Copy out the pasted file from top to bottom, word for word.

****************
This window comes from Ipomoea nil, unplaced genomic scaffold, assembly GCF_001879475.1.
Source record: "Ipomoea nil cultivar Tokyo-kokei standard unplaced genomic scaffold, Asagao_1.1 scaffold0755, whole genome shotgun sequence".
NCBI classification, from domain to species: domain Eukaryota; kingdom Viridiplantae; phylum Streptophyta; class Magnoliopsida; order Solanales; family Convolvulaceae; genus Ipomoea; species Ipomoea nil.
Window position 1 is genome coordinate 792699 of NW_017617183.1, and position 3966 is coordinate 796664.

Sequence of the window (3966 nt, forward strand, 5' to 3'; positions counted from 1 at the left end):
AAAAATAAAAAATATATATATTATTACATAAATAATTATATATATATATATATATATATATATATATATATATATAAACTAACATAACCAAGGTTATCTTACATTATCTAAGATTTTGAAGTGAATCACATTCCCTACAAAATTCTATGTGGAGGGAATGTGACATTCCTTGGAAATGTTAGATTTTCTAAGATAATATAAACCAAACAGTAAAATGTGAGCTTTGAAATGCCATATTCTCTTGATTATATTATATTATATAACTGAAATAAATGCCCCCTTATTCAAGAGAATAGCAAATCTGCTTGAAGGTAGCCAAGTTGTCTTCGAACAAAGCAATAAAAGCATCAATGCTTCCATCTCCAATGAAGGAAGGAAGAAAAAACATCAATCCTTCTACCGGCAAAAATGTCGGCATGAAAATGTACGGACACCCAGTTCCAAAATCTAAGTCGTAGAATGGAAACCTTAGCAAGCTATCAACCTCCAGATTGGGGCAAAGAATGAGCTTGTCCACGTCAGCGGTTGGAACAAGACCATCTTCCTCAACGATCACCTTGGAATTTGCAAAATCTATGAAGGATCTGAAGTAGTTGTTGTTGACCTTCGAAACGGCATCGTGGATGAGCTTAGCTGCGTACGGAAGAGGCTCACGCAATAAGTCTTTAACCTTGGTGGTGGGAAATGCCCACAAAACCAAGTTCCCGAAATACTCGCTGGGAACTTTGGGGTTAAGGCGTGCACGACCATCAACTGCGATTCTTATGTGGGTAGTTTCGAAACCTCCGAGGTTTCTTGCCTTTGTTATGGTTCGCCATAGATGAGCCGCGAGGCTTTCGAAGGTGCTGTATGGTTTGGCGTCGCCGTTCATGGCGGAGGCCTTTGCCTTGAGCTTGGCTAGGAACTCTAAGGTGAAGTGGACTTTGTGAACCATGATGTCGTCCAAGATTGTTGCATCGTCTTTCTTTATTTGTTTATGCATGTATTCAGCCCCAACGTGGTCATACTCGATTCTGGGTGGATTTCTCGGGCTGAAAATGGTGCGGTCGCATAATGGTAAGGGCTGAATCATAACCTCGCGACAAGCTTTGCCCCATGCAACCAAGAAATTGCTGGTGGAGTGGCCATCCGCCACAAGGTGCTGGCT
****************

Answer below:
This window comes from Ipomoea nil, unplaced genomic scaffold, assembly GCF_001879475.1.
Source record: "Ipomoea nil cultivar Tokyo-kokei standard unplaced genomic scaffold, Asagao_1.1 scaffold0755, whole genome shotgun sequence".
NCBI classification, from domain to species: domain Eukaryota; kingdom Viridiplantae; phylum Streptophyta; class Magnoliopsida; order Solanales; family Convolvulaceae; genus Ipomoea; species Ipomoea nil.
Window position 1 is genome coordinate 792699 of NW_017617183.1, and position 3966 is coordinate 796664.

Sequence of the window (3966 nt, forward strand, 5' to 3'; positions counted from 1 at the left end):
AAAAATAAAAAATATATATATTATTACATAAATAATTATATATATATATATATATATATATATATATATATATATAAACTAACATAACCAAGGTTATCTTACATTATCTAAGATTTTGAAGTGAATCACATTCCCTACAAAATTCTATGTGGAGGGAATGTGACATTCCTTGGAAATGTTAGATTTTCTAAGATAATATAAACCAAACAGTAAAATGTGAGCTTTGAAATGCCATATTCTCTTGATTATATTATATTATATAACTGAAATAAATGCCCCCTTATTCAAGAGAATAGCAAATCTGCTTGAAGGTAGCCAAGTTGTCTTCGAACAAAGCAATAAAAGCATCAATGCTTCCATCTCCAATGAAGGAAGGAAGAAAAAACATCAATCCTTCTACCGGCAAAAATGTCGGCATGAAAATGTACGGACACCCAGTTCCAAAATCTAAGTCGTAGAATGGAAACCTTAGCAAGCTATCAACCTCCAGATTGGGGCAAAGAATGAGCTTGTCCACGTCAGCGGTTGGAACAAGACCATCTTCCTCAACGATCACCTTGGAATTTGCAAAATCTATGAAGGATCTGAAGTAGTTGTTGTTGACCTTCGAAACGGCATCGTGGATGAGCTTAGCTGCGTACGGAAGAGGCTCACGCAATAAGTCTTTAACCTTGGTGGTGGGAAATGCCCACAAAACCAAGTTCCCGAAATACTCGCTGGGAACTTTGGGGTTAAGGCGTGCACGACCATCAACTGCGATTCTTATGTGGGTAGTTTCGAAACCTCCGAGGTTTCTTGCCTTTGTTATGGTTCGCCATAGATGAGCCGCGAGGCTTTCGAAGGTGCTGTATGGTTTGGCGTCGCCGTTCATGGCGGAGGCCTTTGCCTTGAGCTTGGCTAGGAACTCTAAGGTGAAGTGGACTTTGTGAACCATGATGTCGTCCAAGATTGTTGCATCGTCTTTCTTTATTTGTTTATGCATGTATTCAGCCCCAACGTGGTCATACTCGATTCTGGGTGGATTTCTCGGGCTGAAAATGGTGCGGTCGCATAATGGTAAGGGCTGAATCATAACCTCGCGACAAGCTTTGCCCCATGCAACCAAGAAATTGCTGGTGGAGTGGCCATCCGCCACAAGGTGCTGGCT